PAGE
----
What custom backyard is complete without a fire pit? An open flame adds an exotic feel to your backyard parties and chases away mosquitoes with a light cloud of smoke. However, it’s always important to remember that at the end of the day, an open flame is still an open flame and must be handled with care. As you design your backyard features, keep fire pit safety at the forefront of your mind.
As cool as a fire pit is, if not handled correctly, it has the potential to be a dangerous addition to your backyard. Make sure that you and anyone else who will be using the firepit knows how to safely light, manage, and extinguish a fire. Use this guide to keep yourself and your partygoers safe while the fire pit is in use.
Remove Flammable Materials
Before lighting your fire pit, take a look at the area surrounding it. Is there anything that could potentially catch fire if sparks blew in that direction? Sweep twigs or other flammable debris out of the way to prevent the fire from spreading. A five-foot radius is a good rule of thumb. Additionally, double-check what you and others near the fire pit are wearing. Don’t wear clothing with long, loose parts (such as ties or scarves) that can hang into the fire pit if you lean too close.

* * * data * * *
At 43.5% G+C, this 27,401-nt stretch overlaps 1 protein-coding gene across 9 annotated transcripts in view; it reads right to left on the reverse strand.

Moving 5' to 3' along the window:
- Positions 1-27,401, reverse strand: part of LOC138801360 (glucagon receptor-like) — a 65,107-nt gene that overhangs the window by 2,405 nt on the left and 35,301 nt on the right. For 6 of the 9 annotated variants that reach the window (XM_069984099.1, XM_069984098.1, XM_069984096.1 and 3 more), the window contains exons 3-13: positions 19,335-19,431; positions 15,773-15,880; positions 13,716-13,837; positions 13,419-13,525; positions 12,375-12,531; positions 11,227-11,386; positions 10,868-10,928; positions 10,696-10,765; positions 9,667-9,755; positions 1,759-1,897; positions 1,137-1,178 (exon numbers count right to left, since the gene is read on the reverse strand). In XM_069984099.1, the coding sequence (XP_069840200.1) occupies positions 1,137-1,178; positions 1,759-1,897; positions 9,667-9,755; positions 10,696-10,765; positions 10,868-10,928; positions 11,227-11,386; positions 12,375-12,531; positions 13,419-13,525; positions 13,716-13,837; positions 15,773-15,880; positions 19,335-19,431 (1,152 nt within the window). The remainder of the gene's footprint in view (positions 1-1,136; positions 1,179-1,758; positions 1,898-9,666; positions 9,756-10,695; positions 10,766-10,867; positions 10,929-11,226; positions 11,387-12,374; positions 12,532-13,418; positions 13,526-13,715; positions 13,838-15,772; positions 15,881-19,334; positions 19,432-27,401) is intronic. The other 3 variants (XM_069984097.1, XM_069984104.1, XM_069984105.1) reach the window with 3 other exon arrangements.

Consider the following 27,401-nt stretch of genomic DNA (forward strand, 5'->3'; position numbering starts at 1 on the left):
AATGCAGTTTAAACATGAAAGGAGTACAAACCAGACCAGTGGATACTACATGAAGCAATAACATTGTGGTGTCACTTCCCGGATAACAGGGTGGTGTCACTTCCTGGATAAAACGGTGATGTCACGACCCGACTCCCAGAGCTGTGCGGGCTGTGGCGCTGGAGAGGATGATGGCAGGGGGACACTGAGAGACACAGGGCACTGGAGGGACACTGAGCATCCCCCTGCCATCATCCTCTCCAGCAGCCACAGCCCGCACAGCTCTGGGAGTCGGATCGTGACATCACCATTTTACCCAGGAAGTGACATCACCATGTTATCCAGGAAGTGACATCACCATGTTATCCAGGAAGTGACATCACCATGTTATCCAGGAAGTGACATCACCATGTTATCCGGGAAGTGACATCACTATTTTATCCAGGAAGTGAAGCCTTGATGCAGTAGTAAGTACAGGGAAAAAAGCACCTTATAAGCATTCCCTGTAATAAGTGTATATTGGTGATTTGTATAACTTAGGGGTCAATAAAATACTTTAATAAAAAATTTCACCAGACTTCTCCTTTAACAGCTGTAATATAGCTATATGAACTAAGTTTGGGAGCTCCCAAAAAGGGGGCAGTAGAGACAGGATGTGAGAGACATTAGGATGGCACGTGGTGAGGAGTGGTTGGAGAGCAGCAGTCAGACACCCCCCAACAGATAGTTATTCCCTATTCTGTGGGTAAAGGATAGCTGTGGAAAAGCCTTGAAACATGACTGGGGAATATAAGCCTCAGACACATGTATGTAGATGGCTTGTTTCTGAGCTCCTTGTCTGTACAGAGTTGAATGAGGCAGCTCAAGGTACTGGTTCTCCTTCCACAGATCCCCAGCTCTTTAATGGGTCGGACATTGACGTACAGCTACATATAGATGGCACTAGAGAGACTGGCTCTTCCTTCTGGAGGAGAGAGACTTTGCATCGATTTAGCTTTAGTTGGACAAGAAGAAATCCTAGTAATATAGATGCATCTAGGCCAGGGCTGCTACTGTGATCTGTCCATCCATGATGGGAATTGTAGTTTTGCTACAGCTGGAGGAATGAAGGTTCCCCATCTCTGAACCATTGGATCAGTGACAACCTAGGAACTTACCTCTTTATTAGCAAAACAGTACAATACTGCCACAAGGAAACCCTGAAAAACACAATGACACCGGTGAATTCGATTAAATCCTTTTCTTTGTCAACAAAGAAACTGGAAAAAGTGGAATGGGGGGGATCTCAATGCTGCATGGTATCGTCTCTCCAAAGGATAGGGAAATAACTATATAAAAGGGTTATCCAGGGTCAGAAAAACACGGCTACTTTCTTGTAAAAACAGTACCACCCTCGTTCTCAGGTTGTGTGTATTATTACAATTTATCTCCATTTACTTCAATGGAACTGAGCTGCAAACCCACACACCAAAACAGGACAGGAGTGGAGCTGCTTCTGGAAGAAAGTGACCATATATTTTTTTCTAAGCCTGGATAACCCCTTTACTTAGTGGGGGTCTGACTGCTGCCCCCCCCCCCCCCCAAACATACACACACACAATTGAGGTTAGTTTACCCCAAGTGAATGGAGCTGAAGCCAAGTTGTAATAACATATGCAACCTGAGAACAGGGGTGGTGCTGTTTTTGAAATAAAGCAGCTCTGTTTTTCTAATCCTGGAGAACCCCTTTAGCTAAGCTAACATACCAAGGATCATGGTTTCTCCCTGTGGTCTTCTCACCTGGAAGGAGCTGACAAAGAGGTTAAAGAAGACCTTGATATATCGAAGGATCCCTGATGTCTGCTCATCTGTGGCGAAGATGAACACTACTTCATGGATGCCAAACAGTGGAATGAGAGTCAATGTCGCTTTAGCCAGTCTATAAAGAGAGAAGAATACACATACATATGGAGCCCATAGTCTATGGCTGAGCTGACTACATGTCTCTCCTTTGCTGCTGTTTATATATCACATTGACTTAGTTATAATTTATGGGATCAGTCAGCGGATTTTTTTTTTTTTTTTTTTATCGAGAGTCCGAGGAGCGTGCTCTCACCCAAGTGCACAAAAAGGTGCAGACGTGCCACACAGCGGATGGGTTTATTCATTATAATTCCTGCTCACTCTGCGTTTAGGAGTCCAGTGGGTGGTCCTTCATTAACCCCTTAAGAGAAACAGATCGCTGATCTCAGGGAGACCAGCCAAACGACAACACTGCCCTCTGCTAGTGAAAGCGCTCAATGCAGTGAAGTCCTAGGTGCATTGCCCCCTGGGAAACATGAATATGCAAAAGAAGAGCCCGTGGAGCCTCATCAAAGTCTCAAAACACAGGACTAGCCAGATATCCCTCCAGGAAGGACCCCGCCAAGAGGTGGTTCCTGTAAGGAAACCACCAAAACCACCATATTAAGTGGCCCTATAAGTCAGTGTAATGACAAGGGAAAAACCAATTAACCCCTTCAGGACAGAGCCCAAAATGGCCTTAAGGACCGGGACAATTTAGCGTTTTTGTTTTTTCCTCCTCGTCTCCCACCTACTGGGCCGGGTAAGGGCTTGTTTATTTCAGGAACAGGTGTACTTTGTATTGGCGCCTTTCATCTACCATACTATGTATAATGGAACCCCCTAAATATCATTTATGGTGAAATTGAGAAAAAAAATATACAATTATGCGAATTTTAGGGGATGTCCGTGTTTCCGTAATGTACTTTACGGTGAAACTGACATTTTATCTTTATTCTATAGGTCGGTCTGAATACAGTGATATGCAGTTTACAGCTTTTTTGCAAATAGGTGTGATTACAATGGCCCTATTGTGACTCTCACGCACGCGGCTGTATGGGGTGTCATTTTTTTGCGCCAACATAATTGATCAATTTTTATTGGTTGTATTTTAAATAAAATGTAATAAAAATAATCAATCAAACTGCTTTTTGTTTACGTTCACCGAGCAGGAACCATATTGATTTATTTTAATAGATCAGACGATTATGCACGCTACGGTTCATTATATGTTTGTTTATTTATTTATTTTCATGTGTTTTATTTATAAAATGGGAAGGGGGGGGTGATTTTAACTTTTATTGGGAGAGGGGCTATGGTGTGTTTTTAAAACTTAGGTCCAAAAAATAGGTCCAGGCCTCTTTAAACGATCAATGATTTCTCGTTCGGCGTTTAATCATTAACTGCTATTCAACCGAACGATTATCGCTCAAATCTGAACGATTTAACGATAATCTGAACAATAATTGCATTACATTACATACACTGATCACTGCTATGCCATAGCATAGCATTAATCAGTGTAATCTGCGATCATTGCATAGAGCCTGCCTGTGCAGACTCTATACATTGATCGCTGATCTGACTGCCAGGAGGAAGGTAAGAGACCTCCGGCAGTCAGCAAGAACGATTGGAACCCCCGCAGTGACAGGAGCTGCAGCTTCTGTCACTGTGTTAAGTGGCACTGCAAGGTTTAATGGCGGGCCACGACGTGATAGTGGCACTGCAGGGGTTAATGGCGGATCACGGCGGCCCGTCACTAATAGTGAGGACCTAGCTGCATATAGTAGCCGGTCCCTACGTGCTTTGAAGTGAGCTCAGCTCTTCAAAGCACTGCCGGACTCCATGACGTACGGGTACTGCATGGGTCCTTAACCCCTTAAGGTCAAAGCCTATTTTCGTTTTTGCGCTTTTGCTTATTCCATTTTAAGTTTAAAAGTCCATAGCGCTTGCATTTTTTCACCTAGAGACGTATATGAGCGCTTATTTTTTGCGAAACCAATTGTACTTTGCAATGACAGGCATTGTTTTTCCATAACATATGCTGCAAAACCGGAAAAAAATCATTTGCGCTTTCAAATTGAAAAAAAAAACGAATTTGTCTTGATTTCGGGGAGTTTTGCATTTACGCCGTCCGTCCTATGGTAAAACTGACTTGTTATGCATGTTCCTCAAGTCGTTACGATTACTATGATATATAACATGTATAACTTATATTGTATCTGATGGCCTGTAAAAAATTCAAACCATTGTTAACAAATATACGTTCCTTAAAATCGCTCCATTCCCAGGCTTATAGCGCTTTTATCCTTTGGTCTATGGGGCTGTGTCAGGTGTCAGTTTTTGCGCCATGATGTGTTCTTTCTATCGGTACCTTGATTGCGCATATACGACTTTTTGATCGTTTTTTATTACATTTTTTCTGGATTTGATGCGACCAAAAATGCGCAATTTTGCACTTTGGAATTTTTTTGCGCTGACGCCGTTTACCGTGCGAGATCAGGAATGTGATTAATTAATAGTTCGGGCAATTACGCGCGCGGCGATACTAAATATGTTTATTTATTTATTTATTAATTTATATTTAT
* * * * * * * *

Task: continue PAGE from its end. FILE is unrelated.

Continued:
Pro Tip: Many homeowners enjoy having furniture around the firepit to facilitate conversation. Make sure all the furniture you use for this is either flame-retardant or made of entirely fireproof materials.
Pay Attention to What’s Fueling the Fire
In general, there are a few flammable items that you should never use as fuel for your fire pit:
- Gasoline or other flammable liquids: These can splash out of the fire pit and present a serious hazard.
- Paper or trash: Burning paper has a tendency to pop and throw sparks out of the fire pit.
- Soft woods (cedar, pine, etc.): Like paper, these woods can pop and spark in a fire.
Extinguish the Fire Carefully
When you’re ready to put out the fire, douse the fire pit in water and stir the ashes with a shovel to make sure every coal is extinguished. As you clean the ashes out, be mindful of their temperature and how to properly dispose of them. Ashes can still retain enough heat to start a fire if exposed to flammable materials even after a couple of days. When you dispose of the ashes, avoid packing them in a cardboard box or paper bag to prevent spontaneous combustion.
Handling an Open Flame Safely
Fire pits are constructed with basic safety precautions in mind, so the chances of something going drastically wrong are low. However, managing the fire safely also depends on you to exercise caution and keep everything under control. With a little care and regards for fire pit safety, your fire feature is a perfectly safe and enjoyable addition to your backyard.
Join the conversation to learn more about safely handling fire features in your backyard.